Why Does the West Seem Incapable of Winning Wars Anymore? – Part 7

A reluctance to follow traditional, pre-world wars law of war.

This point harks back to point #1 and is both a result of and reaction to the high cost of the two 20th century world wars.  In the contemporary world the traditional laws of war, that is the agreed upon rules that predate Geneva are considered too harsh.  It has apparently never occurred to an academic that the laws of war are harsh for a reason, as though war is supposed to be some collegial contest like a sporting event.  They substituted ideals for a realistic appraisal of effectiveness.

Let’s use an example. Traditionally, when a city or other fortified place is under siege if the siege reaches a point where it is essentially a foregone conclusion that absent outside help the place will fall and the besiegers demand surrender but the place refuses, then the besieger was fully within his rights to sack the city or fort and do what he will with the defenders and inhabitants.  This is where the notion of raping and pillaging comes in because that is exactly what happened.  Think of the sack of Jerusalem in 1099 by the Crusaders.  The crusaders invested the city and demanded the surrender of the inhabitants who of course refused.  The crusaders then took the town by storm.  What followed was by any account a massacre.  Essentially the crusaders killed every adult male in the city regardless of faith but killed every Muslim and Jewish inhabitant of the city and taking the women and children and selling them into slavery.  Perhaps crusader Jerusalem was not a good example because it is likely the crusaders would have sacked the town even if they did not have to take it by storm.

Prior to the world wars there was a semi-codified set of laws of war, known as the Jus Armorum, which acted more as a brake on bad behavior by combatants than any punitive code.  To be fair, these laws were really only held to be operative when two Western nations were fighting each other.  They went out the window in colonial wars and wars between Western and non-Western peoples.  That does not mean this code was useless or not applicable to contemporary war.  It just means that perhaps this older cod4 should be taken to apply universally.  This would make waging war both more effective and would shed the universal human rights/civilians are inviolate garbage that has invaded Western thought on war in the post Word War era.

These laws of war covered such things as legitimate targets, treatment of prisoners, prohibited acts, legitimate weapons, faking surrender, etc.  It was very similar to modern Law of War except to the method of enforcement.  Traditional law of war, unlike its modern equivalent recognized that there was no real legal method of enforcing the laws of war except for exceptional violence.  For example, if an enemy faked surrender to ambush attacking troops that was a violation of the laws of war and the only way to punish the offenders was by failing to grant quarter to the unit that feigned surrender.  It recognized that ultimately, death is the only meaningful punishment for violations of the laws of war and that group punishment up to and including civilians was a legitimate tool to compel an enemy to fight according to established norms.  This infliction of death on the guilty parties as the only practical means of enforcing the laws of war is what is traditionally known as a reprisal.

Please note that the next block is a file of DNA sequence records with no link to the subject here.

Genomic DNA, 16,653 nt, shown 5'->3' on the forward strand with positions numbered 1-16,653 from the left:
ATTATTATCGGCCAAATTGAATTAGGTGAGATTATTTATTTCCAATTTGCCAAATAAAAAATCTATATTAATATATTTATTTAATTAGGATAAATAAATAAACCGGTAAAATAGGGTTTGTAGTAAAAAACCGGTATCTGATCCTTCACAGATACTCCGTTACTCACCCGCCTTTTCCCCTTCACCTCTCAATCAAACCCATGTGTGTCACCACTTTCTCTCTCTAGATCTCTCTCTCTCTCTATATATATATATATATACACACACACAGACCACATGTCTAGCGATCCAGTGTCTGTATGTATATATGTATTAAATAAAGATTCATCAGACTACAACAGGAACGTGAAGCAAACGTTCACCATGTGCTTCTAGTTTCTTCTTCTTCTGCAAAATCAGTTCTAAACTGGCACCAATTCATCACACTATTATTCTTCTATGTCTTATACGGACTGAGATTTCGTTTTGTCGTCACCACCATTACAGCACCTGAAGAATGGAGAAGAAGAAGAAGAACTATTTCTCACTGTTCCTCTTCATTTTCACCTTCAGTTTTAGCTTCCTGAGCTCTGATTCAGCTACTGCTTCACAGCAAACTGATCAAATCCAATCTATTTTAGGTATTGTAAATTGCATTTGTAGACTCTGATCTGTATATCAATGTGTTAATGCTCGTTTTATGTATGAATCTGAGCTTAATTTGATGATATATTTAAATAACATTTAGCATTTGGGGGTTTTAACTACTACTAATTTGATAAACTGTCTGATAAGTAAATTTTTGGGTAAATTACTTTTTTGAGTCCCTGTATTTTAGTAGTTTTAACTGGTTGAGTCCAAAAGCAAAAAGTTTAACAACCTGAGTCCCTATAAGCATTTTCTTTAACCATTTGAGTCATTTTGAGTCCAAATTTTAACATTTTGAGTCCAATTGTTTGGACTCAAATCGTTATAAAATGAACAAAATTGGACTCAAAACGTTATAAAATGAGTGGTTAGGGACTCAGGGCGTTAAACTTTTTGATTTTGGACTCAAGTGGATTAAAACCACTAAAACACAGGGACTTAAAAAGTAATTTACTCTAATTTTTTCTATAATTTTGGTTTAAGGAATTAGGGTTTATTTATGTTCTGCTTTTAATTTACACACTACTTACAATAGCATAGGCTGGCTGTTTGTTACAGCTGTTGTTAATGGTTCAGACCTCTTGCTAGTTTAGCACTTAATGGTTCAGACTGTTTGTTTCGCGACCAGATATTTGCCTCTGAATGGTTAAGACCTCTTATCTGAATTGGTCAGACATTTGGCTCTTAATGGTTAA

Let us talk reprisals next.  When reprisals are mentioned it is not the kind of reprisals that the Nazis were famous for during World War II or that other countries have engaged in prior wars where villages are razed if partisan attacks or Francs-Tireurs, as they were known prior to 1939.  A reprisal in the traditional sense as mentioned above is the only practical way to enforce violations of the laws of war.

Logically then, the proper response of the West to terrorist outrages would be to summarily execute terrorists when they are caught and to refuse them quarter on the battlefield.  Using the Clausewitzean principle that warfare tends to extremes the corollary is that if the refusal of quarter does not cause terrorists to limit their outrages then reprisals should be extended to the families of terrorist and ultimately to all members of societies that support and/or harbor terrorists.  It should be further mentioned that the battlefield is not the place to separate the guilty from the innocent.  Terrorists and terrorist supporters only option should be capitulation with the full expectation that if found to have committed terrorist acts they are subject to summary justice, not the tender mercies of Western constitutional law or legal tradition.  Terrorism is an act of war, not a crime and treating it as criminal activity only emboldens the terrorists who use our own traditions of fairness and justice against us.  Why should we let them do that?  If terrorists put themselves beyond the pale by their actions, then they should remain there.

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